The math is simple … the same number of snakes as always, but twice as many people outdoors, means twice as many sightings are possible. This little logical bit is missed, however, whenever that first rattlesnake of the year photo shows up in your favorite hiking or gardening group.

The news said they’re coming out early, though … the news is always right, right?


Snakes found in the garage or the yard don’t count.

An increase in the amount of snake removal calls does not necessarily indicate an increase in rattlesnake activity. Many of the snake removal cases that we get this time of year are snakes found in the garage, under deep cover in the yard, or other similar situations where the snake has found deep Winter cover.

One surprising area where we consistently remove rattlesnakes is under the concrete pads laid under pool filter equipment. They’ve been there all Winter, and also come to the surface on sunny days. So, why are we (and other snake removal groups) getting called out more often?

The answer is simple: it’s because the home owners are also more active. We’re spending more time in the yard, doing Spring cleaning. That might be finally removing those bushes that went wild over the cooler months, getting to the junk alongside the house before it gets hot, and other busywork that’s common after the Holidays have worn off. Rattlesnakes are just starting to spend more time on the surface, and the increase of both their activity and our own makes for many more situations where running into an unexpected rattlesnake is possible.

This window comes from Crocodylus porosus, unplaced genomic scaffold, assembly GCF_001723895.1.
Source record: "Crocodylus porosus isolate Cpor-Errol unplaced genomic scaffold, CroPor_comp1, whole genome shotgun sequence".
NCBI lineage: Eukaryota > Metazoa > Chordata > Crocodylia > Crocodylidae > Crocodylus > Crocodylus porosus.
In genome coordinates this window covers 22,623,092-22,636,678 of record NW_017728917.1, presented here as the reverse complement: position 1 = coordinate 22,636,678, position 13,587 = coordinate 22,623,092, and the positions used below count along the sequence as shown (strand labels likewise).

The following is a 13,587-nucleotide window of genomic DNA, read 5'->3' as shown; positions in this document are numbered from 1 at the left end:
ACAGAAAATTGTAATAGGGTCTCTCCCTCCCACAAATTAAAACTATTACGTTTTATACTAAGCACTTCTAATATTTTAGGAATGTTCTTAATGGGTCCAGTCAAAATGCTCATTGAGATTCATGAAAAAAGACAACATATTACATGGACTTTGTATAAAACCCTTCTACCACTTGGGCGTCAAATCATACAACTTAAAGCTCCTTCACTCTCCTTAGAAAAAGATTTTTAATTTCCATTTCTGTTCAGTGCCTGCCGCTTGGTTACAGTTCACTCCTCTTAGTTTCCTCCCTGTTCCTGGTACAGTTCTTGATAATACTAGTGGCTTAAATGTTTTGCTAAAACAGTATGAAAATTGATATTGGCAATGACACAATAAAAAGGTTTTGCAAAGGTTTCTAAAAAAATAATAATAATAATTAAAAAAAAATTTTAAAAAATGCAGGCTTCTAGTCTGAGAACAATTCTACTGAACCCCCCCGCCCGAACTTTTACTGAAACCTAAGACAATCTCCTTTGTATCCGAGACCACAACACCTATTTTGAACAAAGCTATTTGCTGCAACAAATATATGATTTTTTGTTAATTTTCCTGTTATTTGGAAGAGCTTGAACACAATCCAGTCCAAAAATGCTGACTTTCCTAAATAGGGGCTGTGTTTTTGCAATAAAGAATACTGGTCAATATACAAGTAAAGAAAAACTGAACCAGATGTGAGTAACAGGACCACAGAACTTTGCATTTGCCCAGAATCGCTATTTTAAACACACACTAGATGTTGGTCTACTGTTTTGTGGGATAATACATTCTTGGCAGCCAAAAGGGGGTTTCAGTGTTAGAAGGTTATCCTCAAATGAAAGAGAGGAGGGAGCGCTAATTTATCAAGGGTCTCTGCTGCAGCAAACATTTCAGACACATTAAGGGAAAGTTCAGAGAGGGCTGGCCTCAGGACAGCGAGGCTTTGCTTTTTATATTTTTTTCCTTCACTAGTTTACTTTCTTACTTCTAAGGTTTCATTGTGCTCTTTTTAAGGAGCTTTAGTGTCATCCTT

Rattlesnakes spending the winter in the garage is a very common situation.

As more and more people use social media to report on every moment of their lives, rattlesnake sightings increase as well. As much as a selfie on top of the mountain is exciting, nothing beats a rattlesnake sighting for the almighty “Like”. While this experience in the expected time, like April, would just fall into the mix, a rattlesnake sighting in February gets an entirely different reaction. Some speculate global warming is causing them to come out earlier, others claim it’s that the first 75º day of the year triggers them to wanter in search of food, and other things that are completely made up.

So the snakes are out … so what?

Along with each of these reports of early rattlesnakes come a bewildering second series of comments – things similar to “OMG only 2 weeks left before I can’t hike anymore!” If you are spending time outdoors in the native desert areas of Arizona, you are hiking and biking past rattlesnakes constantly. A more useful way to think would be to learn about the realities of rattlesnakes; you’re not in danger if you are aware and resist silly behavior like hitting them with sticks, picking them up, or shooting them.

The next time someone says something about rattlesnakes coming out early, send them this article. Here are some of the rattlesnakes I’ve seen in January and February in previous years; they’re out again, right on schedule: